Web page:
I am noticing a mood cycle on myself during most days. The first 100km are usually particularly hard. After that, it normally gets better. This was also the case today.

I had stayed in a little hostel in Almería and over breakfast I had a nice conversations with two single ladies from Germany who were there for vacation. Social interaction: check.

My route took me along the coastline with many great views on little villages and lonesome bays. Also, I cycled through many miles of greenhouses where the vegetables e.g. for Germany are grown.

I started listening to audiobooks to give my mind something to do whilst being many hours in the saddle. That was a good idea, although “Fire and Fury” by Michael Wolff on the presidency of Donald Trump was not particularly uplifting in itself. What a crazy world we live in.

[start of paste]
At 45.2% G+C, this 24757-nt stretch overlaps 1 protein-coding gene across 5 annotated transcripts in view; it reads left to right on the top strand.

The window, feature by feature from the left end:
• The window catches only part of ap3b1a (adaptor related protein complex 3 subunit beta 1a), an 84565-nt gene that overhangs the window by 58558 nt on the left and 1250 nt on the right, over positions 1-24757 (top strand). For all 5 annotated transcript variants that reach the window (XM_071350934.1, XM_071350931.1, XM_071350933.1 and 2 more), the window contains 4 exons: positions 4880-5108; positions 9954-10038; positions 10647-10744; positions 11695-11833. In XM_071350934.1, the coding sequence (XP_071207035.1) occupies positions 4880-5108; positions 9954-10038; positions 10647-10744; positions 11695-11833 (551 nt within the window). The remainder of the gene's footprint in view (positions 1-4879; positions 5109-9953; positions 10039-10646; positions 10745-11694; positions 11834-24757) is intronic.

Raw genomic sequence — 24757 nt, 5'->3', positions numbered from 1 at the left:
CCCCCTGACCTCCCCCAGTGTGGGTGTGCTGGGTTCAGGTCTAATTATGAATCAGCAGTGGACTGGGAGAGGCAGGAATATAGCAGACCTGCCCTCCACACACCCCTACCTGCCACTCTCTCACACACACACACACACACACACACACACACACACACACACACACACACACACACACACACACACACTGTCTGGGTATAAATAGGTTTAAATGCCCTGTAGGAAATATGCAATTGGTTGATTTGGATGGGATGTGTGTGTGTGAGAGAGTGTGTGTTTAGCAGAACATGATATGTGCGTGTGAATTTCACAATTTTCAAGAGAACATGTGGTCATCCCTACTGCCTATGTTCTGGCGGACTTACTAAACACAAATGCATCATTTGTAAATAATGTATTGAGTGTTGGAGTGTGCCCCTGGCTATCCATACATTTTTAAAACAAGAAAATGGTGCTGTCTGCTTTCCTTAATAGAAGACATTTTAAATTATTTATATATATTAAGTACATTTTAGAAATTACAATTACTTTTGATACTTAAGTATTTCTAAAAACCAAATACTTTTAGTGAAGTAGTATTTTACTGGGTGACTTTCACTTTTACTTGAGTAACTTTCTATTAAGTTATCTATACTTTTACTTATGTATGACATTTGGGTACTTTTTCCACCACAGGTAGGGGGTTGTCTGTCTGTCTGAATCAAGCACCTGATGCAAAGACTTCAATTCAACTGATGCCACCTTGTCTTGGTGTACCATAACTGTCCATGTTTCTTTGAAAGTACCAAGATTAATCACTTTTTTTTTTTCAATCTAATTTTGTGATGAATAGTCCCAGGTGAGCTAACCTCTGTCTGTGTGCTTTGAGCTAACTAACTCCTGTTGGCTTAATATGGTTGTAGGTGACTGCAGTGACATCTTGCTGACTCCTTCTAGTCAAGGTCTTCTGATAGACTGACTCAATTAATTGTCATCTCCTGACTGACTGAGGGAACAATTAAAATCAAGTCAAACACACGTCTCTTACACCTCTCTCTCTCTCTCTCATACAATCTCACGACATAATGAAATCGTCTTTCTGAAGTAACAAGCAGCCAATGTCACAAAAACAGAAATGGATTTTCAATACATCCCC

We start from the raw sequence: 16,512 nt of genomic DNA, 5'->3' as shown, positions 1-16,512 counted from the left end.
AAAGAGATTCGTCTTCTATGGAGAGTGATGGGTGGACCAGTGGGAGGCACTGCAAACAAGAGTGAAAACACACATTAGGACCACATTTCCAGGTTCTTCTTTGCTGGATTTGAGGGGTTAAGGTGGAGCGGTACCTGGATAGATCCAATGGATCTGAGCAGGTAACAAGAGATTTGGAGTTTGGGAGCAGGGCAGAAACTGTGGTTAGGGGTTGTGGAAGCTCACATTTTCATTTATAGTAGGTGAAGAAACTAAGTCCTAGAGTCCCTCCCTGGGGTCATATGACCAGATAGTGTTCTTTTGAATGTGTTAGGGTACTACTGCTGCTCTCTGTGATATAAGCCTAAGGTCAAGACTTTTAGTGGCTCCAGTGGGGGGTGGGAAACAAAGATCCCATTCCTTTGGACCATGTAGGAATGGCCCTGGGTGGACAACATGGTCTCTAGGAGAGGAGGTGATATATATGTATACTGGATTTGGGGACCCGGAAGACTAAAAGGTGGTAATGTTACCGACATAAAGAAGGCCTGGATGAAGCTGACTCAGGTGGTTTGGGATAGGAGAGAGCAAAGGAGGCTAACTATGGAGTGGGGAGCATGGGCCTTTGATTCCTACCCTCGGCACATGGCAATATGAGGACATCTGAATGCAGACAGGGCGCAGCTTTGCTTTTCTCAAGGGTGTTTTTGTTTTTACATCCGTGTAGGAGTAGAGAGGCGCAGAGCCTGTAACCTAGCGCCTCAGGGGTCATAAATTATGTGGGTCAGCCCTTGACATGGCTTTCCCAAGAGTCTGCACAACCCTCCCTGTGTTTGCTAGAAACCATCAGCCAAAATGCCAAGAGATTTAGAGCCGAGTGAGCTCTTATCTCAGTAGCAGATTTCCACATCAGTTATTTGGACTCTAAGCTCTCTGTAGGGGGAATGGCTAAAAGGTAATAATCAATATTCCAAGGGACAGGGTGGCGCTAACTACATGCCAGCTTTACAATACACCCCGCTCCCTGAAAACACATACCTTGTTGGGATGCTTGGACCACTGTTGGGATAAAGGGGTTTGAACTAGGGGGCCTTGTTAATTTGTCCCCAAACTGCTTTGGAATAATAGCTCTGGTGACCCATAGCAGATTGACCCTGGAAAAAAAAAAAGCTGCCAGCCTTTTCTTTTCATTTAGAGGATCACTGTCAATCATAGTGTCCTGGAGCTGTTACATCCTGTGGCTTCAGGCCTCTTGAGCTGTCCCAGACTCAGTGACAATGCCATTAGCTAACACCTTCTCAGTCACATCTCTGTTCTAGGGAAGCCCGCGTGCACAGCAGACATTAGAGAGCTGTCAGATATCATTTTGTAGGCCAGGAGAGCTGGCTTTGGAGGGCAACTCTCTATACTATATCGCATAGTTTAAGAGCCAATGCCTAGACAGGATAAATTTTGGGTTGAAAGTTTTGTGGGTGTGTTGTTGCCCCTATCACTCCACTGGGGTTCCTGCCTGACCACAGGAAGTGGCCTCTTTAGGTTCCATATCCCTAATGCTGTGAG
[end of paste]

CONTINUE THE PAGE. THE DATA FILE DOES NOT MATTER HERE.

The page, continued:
In Almería, I took a hotel which had a bathtub to offer and room service. A little luxury at the end of a hard day.

I have received feedback, that it seems hard to find the “donation button” on the right side of the page. So I will add the link to my betterplace project into the blogs to come, just to be sure. Here it is: http://www.betterplace.org/p67064

Insight of the day: sometimes, hanging in there is all that is needed.

Day 8: Pizarra to Nerja (88km)

Today was a short yet important day. Because of my “cultural excursion” yesterday night, I needed to catch up on some sleep. Hence, I only started at 14:00 hrs. I was still a bit shaken, but strengthened by Mark’s great muesli which he had prepared from fruits which he had harvested in the garden minutes before. It can’t get more fresh.